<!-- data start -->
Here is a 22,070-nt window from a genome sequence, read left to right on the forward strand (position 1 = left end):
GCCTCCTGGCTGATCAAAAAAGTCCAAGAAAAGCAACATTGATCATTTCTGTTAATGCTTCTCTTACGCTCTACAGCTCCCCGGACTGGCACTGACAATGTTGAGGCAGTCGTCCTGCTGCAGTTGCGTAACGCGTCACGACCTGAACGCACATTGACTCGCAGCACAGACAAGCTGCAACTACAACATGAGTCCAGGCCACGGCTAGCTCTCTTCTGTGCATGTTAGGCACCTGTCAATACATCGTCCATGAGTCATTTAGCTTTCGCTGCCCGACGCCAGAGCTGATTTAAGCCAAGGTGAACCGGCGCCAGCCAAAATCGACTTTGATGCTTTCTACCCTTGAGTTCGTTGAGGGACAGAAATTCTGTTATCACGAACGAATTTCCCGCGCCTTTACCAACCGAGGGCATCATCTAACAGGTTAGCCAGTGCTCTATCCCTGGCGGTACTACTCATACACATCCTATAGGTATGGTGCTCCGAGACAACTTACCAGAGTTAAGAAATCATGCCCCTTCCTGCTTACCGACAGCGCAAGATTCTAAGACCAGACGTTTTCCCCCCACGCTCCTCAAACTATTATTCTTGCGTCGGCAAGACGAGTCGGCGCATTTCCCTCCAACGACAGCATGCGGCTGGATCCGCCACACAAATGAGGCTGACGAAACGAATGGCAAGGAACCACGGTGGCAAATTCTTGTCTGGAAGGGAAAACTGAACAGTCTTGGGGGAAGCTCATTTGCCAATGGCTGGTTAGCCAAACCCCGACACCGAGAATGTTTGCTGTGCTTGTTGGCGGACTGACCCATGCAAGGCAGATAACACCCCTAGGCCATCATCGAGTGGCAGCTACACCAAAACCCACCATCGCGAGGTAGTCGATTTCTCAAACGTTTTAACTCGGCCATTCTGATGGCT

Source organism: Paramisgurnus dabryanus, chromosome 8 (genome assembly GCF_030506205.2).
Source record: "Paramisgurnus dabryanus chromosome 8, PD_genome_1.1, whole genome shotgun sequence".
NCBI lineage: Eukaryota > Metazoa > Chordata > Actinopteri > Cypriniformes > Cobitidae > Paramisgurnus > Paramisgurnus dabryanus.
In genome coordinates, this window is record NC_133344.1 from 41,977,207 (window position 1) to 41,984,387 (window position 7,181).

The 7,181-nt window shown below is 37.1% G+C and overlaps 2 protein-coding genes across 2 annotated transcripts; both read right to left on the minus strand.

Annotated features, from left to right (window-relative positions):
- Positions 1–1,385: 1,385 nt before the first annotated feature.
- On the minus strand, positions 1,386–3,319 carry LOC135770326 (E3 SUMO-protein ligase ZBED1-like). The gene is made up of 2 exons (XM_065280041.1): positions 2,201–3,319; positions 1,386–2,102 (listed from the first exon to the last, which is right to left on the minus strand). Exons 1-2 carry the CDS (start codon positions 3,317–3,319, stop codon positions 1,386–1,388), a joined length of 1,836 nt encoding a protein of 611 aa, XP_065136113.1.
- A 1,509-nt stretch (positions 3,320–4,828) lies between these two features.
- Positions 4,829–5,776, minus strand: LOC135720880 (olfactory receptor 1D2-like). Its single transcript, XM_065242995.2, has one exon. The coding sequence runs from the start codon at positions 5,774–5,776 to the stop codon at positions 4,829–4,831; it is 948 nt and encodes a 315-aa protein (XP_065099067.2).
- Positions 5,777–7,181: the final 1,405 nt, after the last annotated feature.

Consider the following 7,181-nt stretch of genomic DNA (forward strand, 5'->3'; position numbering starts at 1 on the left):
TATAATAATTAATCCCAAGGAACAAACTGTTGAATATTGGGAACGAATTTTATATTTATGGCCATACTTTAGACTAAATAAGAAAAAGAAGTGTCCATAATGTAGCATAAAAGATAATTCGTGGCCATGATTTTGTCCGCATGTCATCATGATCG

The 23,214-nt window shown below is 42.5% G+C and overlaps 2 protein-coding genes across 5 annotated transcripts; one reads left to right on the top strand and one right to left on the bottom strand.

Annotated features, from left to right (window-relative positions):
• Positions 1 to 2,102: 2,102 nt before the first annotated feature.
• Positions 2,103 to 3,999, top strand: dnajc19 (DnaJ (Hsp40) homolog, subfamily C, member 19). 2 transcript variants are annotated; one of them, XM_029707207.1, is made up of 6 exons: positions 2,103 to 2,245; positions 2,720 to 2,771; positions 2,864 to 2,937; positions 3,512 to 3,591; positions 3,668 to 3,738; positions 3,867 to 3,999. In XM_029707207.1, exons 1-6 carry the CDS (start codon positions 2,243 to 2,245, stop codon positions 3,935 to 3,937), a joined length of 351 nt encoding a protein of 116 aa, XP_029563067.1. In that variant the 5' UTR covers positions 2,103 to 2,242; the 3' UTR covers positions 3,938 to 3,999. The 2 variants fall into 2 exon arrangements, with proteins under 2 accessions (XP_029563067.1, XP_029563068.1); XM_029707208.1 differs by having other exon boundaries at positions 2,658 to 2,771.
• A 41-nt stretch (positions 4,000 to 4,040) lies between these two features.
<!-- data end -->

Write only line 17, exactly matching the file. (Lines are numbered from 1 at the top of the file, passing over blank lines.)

Annotated features, from left to right (window-relative positions):